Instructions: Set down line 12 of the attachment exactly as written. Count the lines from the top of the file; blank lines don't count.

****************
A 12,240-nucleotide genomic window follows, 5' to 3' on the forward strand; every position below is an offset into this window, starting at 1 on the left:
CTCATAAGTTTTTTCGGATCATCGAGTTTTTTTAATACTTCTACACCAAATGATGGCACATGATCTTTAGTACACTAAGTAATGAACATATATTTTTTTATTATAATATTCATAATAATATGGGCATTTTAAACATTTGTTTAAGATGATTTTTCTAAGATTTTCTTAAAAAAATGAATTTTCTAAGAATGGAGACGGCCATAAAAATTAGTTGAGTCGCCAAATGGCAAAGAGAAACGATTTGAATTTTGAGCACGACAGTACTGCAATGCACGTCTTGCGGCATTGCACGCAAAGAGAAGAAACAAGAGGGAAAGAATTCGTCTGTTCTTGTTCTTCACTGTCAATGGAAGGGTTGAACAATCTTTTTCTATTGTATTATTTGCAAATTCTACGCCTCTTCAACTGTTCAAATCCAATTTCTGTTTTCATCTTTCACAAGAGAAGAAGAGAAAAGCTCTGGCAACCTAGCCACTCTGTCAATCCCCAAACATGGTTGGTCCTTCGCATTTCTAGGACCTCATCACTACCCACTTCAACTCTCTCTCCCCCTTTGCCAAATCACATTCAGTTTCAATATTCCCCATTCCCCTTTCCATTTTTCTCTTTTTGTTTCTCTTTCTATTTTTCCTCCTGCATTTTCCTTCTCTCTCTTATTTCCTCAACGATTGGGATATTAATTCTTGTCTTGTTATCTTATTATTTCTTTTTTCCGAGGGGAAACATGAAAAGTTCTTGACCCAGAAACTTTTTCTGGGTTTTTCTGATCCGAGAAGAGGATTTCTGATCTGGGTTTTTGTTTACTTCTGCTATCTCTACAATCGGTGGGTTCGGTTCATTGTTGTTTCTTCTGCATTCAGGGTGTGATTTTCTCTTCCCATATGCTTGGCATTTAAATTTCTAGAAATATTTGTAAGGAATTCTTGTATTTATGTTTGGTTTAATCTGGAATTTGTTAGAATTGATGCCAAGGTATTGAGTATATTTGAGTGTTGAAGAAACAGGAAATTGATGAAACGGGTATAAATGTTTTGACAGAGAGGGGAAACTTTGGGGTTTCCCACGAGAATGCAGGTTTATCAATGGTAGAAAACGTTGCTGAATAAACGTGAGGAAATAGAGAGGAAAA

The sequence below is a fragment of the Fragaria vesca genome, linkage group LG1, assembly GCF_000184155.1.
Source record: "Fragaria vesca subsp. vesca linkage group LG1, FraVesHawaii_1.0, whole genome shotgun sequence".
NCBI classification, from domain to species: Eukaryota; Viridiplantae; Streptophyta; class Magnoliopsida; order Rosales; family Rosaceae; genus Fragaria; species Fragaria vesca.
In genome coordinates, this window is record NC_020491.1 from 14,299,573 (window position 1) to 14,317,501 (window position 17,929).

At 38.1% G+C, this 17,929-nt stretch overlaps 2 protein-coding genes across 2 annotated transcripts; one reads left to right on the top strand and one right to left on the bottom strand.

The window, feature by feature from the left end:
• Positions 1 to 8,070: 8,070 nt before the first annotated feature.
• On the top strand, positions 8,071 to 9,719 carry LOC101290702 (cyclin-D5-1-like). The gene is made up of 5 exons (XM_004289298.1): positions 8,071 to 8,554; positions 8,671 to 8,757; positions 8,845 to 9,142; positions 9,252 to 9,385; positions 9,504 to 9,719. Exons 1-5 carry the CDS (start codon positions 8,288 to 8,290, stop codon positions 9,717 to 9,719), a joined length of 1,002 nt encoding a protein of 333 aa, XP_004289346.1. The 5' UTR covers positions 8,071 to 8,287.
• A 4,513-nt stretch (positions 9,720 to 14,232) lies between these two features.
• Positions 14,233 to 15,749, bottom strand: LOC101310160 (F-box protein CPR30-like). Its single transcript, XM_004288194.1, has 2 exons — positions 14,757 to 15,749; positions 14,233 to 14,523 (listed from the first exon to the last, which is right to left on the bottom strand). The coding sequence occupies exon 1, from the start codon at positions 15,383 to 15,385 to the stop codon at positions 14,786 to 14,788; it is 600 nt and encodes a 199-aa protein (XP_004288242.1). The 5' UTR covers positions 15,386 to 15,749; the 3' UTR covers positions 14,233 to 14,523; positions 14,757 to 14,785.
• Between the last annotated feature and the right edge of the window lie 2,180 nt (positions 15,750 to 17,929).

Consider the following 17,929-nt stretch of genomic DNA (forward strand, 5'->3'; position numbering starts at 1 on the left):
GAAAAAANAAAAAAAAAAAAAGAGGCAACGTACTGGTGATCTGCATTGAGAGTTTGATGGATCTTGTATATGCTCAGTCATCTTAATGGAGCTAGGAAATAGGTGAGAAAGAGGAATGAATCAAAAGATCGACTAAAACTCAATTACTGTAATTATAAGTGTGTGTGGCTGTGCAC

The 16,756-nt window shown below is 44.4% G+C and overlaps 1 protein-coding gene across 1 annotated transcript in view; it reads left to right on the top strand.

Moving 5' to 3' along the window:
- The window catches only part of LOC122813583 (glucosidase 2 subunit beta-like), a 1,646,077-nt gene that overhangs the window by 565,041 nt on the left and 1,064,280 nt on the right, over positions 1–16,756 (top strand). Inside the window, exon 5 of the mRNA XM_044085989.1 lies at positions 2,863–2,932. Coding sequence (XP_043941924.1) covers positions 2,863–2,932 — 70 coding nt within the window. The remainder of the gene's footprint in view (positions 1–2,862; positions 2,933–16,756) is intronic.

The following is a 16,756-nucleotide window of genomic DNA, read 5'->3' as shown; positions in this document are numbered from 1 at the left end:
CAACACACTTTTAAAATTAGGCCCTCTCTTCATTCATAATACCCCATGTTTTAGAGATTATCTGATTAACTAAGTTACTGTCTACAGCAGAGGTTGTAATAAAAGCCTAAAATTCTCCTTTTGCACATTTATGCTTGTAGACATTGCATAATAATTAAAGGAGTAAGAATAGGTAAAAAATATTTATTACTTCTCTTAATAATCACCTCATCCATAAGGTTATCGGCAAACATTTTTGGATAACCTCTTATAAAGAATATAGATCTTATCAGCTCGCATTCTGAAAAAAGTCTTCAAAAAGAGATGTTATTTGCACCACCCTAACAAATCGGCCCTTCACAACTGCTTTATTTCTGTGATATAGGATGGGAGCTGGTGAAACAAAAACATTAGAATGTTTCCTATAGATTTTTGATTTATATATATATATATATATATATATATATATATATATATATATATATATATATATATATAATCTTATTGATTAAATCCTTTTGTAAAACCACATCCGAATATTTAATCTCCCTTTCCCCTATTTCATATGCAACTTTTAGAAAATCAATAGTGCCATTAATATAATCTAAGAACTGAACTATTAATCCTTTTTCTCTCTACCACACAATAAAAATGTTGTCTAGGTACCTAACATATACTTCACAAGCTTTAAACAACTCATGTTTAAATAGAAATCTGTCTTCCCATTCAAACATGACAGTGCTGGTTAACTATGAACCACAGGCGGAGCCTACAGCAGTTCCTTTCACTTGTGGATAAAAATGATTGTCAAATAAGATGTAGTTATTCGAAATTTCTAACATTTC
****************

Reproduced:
• Positions 14,233 to 15,749, bottom strand: LOC101310160 (F-box protein CPR30-like). Its single transcript, XM_004288194.1, has 2 exons — positions 14,757 to 15,749; positions 14,233 to 14,523 (listed from the first exon to the last, which is right to left on the bottom strand). The coding sequence occupies exon 1, from the start codon at positions 15,383 to 15,385 to the stop codon at positions 14,786 to 14,788; it is 600 nt and encodes a 199-aa protein (XP_004288242.1). The 5' UTR covers positions 15,386 to 15,749; the 3' UTR covers positions 14,233 to 14,523; positions 14,757 to 14,785.